Membrane lipids like phosphatidylcholine (PC; see Table 1) spontaneously form bilayers in water. The behavior of such lipid assemblies is governed by the chemical structures of the lipids present. One characteristic property is the ‘fluidity’, which depends on the melting transition temperature of the lipids. The fact that many organisms regulate the fluidity of their membranes by adapting their lipid composition to the growth temperature demonstrates the importance of this parameter to membrane function. Among the highlights of the workshop was the presentation of data on the first membrane protein to be shown to act as ‘cold’ sensor, regulating membrane fluidity via signal transduction pathways (N. Murata, Okazaki, Japan; see section on signaling below). A second topic of high biological relevance was the fluid–fluid immiscibility of lipids. This refers to the coexistence of fluid domains with different properties, as occurs in mammalian cells, in contrast to the lipid phase separation into fluid liquid–crystalline and solid gel domains that has been well‐characterized in model membranes and prokaryotes.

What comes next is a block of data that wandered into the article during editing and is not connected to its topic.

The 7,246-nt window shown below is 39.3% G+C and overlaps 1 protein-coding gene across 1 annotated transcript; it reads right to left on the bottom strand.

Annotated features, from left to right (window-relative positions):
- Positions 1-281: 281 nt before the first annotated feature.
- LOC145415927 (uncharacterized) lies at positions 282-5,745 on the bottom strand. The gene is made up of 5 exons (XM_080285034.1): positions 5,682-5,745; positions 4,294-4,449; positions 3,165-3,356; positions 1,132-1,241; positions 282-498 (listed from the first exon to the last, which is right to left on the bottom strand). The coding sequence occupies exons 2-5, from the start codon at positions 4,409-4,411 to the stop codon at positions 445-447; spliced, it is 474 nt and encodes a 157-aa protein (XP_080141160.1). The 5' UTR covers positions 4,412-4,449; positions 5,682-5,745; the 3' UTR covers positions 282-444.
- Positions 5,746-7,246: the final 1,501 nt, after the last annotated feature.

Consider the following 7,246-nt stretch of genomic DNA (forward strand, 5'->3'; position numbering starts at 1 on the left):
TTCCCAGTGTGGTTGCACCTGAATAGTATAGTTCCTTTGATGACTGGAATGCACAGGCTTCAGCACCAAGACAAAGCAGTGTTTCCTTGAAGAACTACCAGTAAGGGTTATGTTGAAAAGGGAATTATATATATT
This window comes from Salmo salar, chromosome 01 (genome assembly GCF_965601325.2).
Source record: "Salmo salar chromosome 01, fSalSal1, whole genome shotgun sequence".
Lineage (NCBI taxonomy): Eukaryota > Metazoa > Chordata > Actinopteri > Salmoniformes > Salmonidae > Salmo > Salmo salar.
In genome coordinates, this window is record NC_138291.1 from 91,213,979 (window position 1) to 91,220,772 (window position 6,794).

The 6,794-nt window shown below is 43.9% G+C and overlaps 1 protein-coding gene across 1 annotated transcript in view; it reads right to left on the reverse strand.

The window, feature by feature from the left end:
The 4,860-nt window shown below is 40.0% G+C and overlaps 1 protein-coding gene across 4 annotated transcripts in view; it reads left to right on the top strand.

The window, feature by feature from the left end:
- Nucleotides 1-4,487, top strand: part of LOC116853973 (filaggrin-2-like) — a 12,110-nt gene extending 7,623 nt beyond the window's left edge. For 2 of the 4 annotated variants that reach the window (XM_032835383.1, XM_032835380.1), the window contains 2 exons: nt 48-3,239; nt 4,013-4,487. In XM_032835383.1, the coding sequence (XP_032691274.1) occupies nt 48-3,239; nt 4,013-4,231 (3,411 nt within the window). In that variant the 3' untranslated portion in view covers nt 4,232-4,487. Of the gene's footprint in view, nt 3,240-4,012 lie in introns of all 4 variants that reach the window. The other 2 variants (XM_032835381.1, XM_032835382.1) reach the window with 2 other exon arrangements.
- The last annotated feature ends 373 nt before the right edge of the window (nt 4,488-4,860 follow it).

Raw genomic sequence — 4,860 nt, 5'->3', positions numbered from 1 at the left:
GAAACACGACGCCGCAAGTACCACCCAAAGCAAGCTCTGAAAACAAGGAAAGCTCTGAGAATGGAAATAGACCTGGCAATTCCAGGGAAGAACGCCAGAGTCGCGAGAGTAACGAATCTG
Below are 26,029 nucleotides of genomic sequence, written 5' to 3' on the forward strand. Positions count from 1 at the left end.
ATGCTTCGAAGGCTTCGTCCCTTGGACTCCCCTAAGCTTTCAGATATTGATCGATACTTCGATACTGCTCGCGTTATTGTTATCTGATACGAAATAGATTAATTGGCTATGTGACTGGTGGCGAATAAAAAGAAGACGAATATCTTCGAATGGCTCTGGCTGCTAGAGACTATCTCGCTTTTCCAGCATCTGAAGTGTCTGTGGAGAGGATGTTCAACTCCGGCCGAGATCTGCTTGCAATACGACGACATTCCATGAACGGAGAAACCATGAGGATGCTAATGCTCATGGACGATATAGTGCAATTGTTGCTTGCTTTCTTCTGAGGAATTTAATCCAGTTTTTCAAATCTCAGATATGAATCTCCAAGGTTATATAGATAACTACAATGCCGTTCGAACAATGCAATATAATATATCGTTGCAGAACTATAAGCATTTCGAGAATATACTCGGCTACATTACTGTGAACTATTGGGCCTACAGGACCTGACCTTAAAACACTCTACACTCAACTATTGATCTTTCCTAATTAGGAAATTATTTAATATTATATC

Cholesterol appears to be one of the key players in the formation of so‐called liquid‐ordered domains, for which various roles have been proposed in biomembranes, e.g. as platforms for protein and lipid transport and for cell signaling (Simons and Toomre, 2000). The rules underlying the formation of such domains are now being extensively studied in model systems. Gorter and Grendel (1925) showed that lipid monolayers are good for measuring molecular surface area versus lateral pressure (Figure 1). Using a monolayer set‐up to determine phase characteristics of lipid mixtures, H. McConnell (Stanford, CA) has shown that condensed complexes are formed between cholesterol and certain phospholipids like sphingomyelin (Radhakrishnan et al., 2000), ‘complexes’ in this context implying a defined stoichiometry (as in cholesterol superlattice models). Tagging the ganglioside GM1 with fluorescently labeled cholera toxin B and observing its localization within membranes harboring such complexes revealed that it is found exclusively in the condensed complex‐rich phase. Also, within intact, biological membranes, GM1 was seen to be limited to specific domains, suggesting that these domains represent condensed complexes.